1979 Orange Bowl
45th Orange Bowl
1234 Total
Oklahoma 77170 31
Nebraska 70314 24
DateJanuary 1, 1979
Season1978
StadiumOrange Bowl
LocationMiami, Florida
MVPBilly Sims     (Oklahoma HB)
Reggie Kinlaw (Oklahoma NG)
FavoriteOklahoma by 11½ points [1]
RefereeKen Faulkner (SWC)
Attendance66,365
United States TV coverage
NetworkNBC
AnnouncersDick Enberg and Merlin Olsen
Orange Bowl
 < 1978  1980

The 1979 Orange Bowl was the 45th edition of the college football bowl game, played at the Orange Bowl in Miami, Florida, on Monday, January 1. Part of the 1978–79 bowl game season, it matched the fourth-ranked Oklahoma Sooners and #6 Nebraska Cornhuskers, both of the Big Eight Conference.[2][3][4]

This matchup was something of an anomaly, as it featured a rare rematch of conference rivals that played every regular season. Nebraska had upset #1 Oklahoma 17–14 on November 11 in Lincoln,[5] their first win in the rivalry since the Game of the Century in 1971,[6] and appeared headed towards a national championship showdown with Penn State. But unranked Missouri (6–4) then stunned the #2 Huskers 35–31 in Lincoln the following week,[7] dropping Nebraska into a tie with Oklahoma for the Big Eight championship and knocking them out of the national championship picture.[8][9]

Penn State instead faced Alabama for the national title in the Sugar Bowl, and the Orange Bowl found itself with a selection dilemma. Nebraska earned the Big Eight's automatic Orange Bowl berth by virtue of its victory over the Sooners, but, with Penn State and Notre Dame (which accepted an invitation to the Cotton Bowl) off the board, the Orange Bowl committee decided to set up a bowl rematch with Oklahoma to create the best possible matchup.[8][9] This was the last time a non-championship postseason bowl featured two teams from the same conference until the 2015 season at the Arizona Bowl,[10] and remains (as of 2019) the last non-championship bowl to be a rematch of a regular-season conference game.

Despite the road loss to the Huskers in the regular season, Oklahoma was a double-digit favorite.[1]

Teams

Main article: 1978 NCAA Division I-A football season

Oklahoma

Main article: 1978 Oklahoma Sooners football team

Nebraska

Main article: 1978 Nebraska Cornhuskers football team

Game summary

Underdog Nebraska scored first on a 21-yard touchdown pass from Tom Sorley to Tim Smith for a 7–0 lead. Oklahoma tied the score on a 3-yard scamper by Heisman Trophy winner Billy Sims, and then went ahead in the second quarter when quarterback Thomas Lott scored on a three-yard run, and took the 14–7 lead into halftime.

The revenge-minded Sooners then took control. In the third quarter, Sims scored again an eleven-yard run. Field goals were traded, then Lott scored from two yards out, increasing Oklahoma's lead to 31–10.

Nebraska rallied late, with Rick Berns scoring on a one-yard run, and then Sorley threw a two-yard strike to tight end Junior Miller as time expired. Oklahoma prevailed 31–24 to finish at 11–1, avenging its only loss of the season.

The game was televised by NBC and the traditional halftime Festival of Lights show was a tribute to "the greatest entertainment phenomenon in America in 1978: Disco!" Besides dancing to recorded disco songs, there was an appearance by KC and the Sunshine Band.[11]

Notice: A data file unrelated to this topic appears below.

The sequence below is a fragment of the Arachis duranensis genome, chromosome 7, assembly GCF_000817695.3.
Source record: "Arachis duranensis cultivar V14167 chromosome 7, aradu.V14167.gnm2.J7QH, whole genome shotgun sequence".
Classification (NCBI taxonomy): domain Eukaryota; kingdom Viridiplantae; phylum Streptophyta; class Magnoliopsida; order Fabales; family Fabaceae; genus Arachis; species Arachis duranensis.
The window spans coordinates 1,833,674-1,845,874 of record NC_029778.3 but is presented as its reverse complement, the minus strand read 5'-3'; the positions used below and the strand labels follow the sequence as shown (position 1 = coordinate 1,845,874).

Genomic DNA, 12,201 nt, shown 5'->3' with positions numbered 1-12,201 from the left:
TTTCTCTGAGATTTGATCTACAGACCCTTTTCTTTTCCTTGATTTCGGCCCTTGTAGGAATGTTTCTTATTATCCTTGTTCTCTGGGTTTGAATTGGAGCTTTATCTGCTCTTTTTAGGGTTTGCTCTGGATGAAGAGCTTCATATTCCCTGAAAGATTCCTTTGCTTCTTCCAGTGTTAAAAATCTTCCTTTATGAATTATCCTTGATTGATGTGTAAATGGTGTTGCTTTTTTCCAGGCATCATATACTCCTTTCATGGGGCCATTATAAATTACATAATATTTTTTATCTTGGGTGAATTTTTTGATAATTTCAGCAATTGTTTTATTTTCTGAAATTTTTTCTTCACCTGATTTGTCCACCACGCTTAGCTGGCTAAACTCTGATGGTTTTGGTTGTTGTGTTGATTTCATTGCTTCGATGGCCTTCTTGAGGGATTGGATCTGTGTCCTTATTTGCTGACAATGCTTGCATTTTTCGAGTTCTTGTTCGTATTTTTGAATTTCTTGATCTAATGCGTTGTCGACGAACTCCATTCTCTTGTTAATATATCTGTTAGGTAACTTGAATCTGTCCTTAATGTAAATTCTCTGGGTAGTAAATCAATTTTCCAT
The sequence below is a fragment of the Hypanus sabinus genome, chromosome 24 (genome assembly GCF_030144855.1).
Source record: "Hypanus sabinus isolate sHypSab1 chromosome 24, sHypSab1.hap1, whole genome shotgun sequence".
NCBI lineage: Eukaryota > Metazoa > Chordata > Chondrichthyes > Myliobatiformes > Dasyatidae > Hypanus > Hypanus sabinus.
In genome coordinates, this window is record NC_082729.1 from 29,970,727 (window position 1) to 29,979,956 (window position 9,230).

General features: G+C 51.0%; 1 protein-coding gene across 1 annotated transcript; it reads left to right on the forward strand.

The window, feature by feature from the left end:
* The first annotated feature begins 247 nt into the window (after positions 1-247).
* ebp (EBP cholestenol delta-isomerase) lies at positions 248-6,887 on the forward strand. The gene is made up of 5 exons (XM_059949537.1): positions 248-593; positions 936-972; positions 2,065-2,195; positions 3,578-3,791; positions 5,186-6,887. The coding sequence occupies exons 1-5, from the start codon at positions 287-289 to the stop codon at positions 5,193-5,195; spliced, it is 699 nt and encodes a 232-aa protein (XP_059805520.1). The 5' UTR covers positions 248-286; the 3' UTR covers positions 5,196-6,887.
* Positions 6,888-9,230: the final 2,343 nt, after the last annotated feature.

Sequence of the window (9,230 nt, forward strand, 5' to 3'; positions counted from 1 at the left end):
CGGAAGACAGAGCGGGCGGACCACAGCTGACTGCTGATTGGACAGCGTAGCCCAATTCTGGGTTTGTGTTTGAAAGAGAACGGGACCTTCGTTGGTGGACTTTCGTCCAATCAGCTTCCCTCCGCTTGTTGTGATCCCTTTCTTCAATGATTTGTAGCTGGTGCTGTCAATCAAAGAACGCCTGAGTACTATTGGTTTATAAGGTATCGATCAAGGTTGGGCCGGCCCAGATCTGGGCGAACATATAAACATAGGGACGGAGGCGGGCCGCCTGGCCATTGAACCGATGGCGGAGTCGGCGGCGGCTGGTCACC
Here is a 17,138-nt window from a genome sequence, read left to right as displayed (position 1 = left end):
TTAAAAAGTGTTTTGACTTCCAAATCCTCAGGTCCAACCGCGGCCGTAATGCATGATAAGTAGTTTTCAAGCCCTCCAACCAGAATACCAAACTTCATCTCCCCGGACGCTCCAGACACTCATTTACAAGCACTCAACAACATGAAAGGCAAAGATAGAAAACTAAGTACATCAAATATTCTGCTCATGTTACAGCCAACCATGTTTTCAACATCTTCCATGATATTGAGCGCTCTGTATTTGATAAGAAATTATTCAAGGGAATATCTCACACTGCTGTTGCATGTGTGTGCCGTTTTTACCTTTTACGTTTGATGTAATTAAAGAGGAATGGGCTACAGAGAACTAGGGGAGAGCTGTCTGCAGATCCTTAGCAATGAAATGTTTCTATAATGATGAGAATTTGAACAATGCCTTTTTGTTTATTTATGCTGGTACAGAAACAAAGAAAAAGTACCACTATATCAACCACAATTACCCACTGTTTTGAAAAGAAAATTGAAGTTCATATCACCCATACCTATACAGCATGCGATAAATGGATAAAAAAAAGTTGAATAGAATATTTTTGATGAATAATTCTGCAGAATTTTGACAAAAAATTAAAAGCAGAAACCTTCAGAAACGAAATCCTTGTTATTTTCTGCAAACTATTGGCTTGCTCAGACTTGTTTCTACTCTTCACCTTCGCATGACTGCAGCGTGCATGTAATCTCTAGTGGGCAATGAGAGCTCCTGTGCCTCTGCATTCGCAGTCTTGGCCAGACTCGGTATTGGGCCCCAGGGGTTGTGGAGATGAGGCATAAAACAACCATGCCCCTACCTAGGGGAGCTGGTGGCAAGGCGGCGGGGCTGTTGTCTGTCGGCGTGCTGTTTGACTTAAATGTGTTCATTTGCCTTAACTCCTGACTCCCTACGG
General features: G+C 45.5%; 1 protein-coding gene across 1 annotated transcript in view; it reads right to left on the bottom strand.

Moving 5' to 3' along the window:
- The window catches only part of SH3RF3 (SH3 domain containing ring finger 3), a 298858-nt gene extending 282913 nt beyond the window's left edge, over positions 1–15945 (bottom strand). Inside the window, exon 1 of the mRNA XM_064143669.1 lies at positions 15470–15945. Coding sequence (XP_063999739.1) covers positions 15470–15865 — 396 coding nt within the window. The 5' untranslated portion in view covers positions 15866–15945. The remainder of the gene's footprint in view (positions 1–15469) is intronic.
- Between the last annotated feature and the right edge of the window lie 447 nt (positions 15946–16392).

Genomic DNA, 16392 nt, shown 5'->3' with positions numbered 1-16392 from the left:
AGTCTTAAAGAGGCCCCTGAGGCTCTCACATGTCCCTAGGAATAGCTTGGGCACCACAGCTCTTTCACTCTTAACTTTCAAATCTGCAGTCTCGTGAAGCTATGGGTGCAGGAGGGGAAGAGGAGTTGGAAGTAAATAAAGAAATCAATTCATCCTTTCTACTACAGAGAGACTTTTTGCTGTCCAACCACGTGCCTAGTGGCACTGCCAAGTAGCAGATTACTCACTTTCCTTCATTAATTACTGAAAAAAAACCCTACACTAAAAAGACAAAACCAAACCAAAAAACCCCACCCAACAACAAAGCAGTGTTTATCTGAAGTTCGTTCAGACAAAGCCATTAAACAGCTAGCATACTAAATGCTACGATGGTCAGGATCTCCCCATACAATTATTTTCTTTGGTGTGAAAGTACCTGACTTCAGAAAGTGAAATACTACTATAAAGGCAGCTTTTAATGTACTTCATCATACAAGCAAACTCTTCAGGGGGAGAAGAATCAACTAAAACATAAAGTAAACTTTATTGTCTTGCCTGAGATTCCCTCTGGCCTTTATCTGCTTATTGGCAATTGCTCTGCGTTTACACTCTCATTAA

Scoring

First quarter
Second quarter
Third quarter
Fourth quarter
Source:[2][3][12][13]

Statistics

Statistics  Oklahoma   Nebraska 
First Downs 17 27
Rushes–yards 53–292 54–217
Passing yards 47 220
Passes (C–A–I) 2–3–0 18–31–2
Total Offense 56–339 85–437
Punts–average 3–39.3 2–37.5
Fumbles–lost 1–1 0–0
Turnovers 1 2
Penalties–yards 6–50 8–96
Source:[2][3][12][13]

Aftermath

Oklahoma (11–1) climbed to third in the final AP poll and Nebraska (9–3) fell to eighth.

See also

References

  1. ^ a b "The Latest Line". Pittsburgh Post-Gazette. January 1, 1979. p. 34.
  2. ^ a b c "Oklahoma takes Big 8 rematch". Pittsburgh Post-Gazette. Associated Press. January 2, 1979. p. 15.
  3. ^ a b c "Oklahoma feels it's No. 1 after avenging only loss". Pittsburgh Press. UPI. January 2, 1979. p. B5.
  4. ^ Putnam, Pat (January 8, 1979). "Orange Bowl". Sports Illustrated. p. 14.
  5. ^ Looney, Douglas S. (November 20, 1978). "Nebraska was on the loose". Sports Illustrated. p. 22.
  6. ^ "Grid frustration ends in Huskers' triumph". Spokesman-Review. (Spokane, Washington). Associated Press. November 12, 1978. p. C4.
  7. ^ "Powers' Tigers upset Nebraska". Lewiston Morning Tribune. (Idaho). Associated Press. November 19, 1978. p. 5B.
  8. ^ a b "Orange Bowl lands Nebraska, Oklahoma". Sarasota Herald-Tribune. (Florida). UPI. November 19, 1978. p. 1C.
  9. ^ a b "Bowl roundup". Sunday Star-News. (Wilmington, North Carolina). Associated Press. November 19, 1978. p. 1C.
  10. ^ Lyell, Kelly (December 6, 2015). "Colorado State heads to Arizona Bowl to face MW foe Nevada". Fort Collins Coloradoan. Retrieved December 6, 2015.
  11. ^ unknown (Jan 13, 1979). "Football Turns To Disco Acts, Lights". Billboard. Retrieved March 6, 2017.
  12. ^ a b "Game-by-game recaps: 1979" (PDF). 2019 Capital One Orange Bowl media guide. January 2019. p. 37.
  13. ^ a b "Bowl games: 1979 Orange Bowl" (PDF). 2005 Nebraska Cornhuskers football media guide. (supplement). 2005.